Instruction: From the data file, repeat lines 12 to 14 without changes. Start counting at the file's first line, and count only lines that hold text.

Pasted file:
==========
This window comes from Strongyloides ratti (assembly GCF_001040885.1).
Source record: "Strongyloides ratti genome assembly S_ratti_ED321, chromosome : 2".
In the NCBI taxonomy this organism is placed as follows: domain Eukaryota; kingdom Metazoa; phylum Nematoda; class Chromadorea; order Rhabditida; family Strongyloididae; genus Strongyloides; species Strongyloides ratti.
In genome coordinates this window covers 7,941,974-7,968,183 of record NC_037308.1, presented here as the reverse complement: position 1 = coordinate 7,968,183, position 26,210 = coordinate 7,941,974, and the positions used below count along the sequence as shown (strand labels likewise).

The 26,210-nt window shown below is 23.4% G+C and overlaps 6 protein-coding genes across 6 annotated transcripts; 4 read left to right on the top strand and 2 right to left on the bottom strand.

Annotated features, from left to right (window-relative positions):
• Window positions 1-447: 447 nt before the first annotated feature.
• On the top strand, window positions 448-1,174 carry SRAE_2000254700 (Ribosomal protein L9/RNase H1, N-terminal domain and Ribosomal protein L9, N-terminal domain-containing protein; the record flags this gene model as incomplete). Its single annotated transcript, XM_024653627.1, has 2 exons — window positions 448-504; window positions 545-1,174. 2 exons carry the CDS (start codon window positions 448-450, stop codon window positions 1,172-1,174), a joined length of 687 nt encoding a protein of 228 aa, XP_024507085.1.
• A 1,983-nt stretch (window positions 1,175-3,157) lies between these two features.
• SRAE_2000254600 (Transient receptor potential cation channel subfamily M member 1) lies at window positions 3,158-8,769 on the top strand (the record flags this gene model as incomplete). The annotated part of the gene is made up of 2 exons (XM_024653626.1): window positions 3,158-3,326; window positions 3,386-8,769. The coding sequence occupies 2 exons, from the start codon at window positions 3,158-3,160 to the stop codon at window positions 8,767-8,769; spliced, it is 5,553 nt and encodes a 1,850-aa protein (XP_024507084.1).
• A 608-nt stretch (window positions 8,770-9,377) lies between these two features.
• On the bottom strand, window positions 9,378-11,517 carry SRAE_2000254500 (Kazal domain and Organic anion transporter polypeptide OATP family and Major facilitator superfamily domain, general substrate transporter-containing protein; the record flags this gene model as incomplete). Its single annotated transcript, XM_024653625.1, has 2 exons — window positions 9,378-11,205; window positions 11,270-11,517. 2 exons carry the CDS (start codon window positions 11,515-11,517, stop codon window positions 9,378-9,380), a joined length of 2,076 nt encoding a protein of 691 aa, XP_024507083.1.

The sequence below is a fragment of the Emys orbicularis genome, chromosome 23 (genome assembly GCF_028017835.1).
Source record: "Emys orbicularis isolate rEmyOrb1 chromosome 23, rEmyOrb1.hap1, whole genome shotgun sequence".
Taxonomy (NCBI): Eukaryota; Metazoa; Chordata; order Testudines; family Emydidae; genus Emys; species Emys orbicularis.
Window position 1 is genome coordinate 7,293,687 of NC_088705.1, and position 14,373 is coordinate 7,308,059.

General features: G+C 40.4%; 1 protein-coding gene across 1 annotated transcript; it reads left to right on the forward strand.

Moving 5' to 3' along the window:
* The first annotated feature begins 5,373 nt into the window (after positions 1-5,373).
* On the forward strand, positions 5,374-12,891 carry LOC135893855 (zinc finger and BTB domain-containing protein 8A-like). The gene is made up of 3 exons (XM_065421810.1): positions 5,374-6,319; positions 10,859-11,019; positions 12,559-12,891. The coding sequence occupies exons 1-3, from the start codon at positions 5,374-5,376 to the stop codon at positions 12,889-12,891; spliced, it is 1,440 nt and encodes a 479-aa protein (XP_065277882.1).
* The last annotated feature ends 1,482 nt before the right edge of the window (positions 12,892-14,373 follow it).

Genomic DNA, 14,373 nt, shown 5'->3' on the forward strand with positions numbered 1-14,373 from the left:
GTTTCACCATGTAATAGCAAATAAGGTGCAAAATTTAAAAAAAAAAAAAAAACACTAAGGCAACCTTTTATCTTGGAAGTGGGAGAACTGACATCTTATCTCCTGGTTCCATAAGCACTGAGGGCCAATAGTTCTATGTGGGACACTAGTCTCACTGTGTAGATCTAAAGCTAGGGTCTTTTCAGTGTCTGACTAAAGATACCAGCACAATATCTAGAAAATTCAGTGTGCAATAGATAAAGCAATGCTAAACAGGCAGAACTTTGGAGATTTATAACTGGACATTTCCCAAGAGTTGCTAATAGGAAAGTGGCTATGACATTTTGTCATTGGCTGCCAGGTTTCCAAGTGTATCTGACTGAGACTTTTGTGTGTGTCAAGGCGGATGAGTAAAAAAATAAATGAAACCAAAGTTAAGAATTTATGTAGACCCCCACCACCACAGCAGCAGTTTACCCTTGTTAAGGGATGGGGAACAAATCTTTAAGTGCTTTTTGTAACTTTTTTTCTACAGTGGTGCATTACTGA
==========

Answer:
• On the bottom strand, window positions 9,378-11,517 carry SRAE_2000254500 (Kazal domain and Organic anion transporter polypeptide OATP family and Major facilitator superfamily domain, general substrate transporter-containing protein; the record flags this gene model as incomplete). Its single annotated transcript, XM_024653625.1, has 2 exons — window positions 9,378-11,205; window positions 11,270-11,517. 2 exons carry the CDS (start codon window positions 11,515-11,517, stop codon window positions 9,378-9,380), a joined length of 2,076 nt encoding a protein of 691 aa, XP_024507083.1.

The sequence below is a fragment of the Emys orbicularis genome, chromosome 23 (genome assembly GCF_028017835.1).
Source record: "Emys orbicularis isolate rEmyOrb1 chromosome 23, rEmyOrb1.hap1, whole genome shotgun sequence".